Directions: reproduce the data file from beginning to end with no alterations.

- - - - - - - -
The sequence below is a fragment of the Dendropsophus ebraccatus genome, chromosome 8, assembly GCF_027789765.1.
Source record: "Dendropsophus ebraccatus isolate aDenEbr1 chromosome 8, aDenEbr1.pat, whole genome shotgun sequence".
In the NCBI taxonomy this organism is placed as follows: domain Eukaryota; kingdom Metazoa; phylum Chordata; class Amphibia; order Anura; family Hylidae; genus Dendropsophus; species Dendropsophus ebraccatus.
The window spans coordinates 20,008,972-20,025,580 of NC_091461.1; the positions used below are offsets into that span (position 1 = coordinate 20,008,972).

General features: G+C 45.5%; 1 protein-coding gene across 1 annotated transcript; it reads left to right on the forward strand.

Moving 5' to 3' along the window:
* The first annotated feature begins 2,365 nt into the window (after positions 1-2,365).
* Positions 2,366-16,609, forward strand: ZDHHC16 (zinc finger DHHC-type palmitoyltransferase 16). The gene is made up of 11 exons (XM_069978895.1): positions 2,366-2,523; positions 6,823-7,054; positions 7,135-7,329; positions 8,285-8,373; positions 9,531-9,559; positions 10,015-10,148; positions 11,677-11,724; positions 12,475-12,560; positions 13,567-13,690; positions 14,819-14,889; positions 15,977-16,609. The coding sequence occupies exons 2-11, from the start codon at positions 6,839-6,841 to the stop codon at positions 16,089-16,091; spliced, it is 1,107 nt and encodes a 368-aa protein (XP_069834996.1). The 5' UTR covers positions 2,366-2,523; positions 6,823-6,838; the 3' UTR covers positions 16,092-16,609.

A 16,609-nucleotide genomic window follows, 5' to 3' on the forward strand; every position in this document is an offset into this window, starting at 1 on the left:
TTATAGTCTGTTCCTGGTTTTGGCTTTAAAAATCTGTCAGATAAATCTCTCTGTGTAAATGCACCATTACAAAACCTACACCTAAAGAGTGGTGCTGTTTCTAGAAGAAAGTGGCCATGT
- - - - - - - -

The sequence below is a fragment of the Dendropsophus ebraccatus genome, chromosome 8, assembly GCF_027789765.1.
Source record: "Dendropsophus ebraccatus isolate aDenEbr1 chromosome 8, aDenEbr1.pat, whole genome shotgun sequence".
In the NCBI taxonomy this organism is placed as follows: domain Eukaryota; kingdom Metazoa; phylum Chordata; class Amphibia; order Anura; family Hylidae; genus Dendropsophus; species Dendropsophus ebraccatus.
The window spans coordinates 20,008,972-20,025,580 of NC_091461.1; the positions used below are offsets into that span (position 1 = coordinate 20,008,972).

General features: G+C 45.5%; 1 protein-coding gene across 1 annotated transcript; it reads left to right on the forward strand.

Moving 5' to 3' along the window:
* The first annotated feature begins 2,365 nt into the window (after positions 1-2,365).
* Positions 2,366-16,609, forward strand: ZDHHC16 (zinc finger DHHC-type palmitoyltransferase 16). The gene is made up of 11 exons (XM_069978895.1): positions 2,366-2,523; positions 6,823-7,054; positions 7,135-7,329; positions 8,285-8,373; positions 9,531-9,559; positions 10,015-10,148; positions 11,677-11,724; positions 12,475-12,560; positions 13,567-13,690; positions 14,819-14,889; positions 15,977-16,609. The coding sequence occupies exons 2-11, from the start codon at positions 6,839-6,841 to the stop codon at positions 16,089-16,091; spliced, it is 1,107 nt and encodes a 368-aa protein (XP_069834996.1). The 5' UTR covers positions 2,366-2,523; positions 6,823-6,838; the 3' UTR covers positions 16,092-16,609.

A 16,609-nucleotide genomic window follows, 5' to 3' on the forward strand; every position in this document is an offset into this window, starting at 1 on the left:
TTATAGTCTGTTCCTGGTTTTGGCTTTAAAAATCTGTCAGATAAATCTCTCTGTGTAAATGCACCATTACAAAACCTACACCTAAAGAGTGGTGCTGTTTCTAGAAGAAAGTGGCCATGT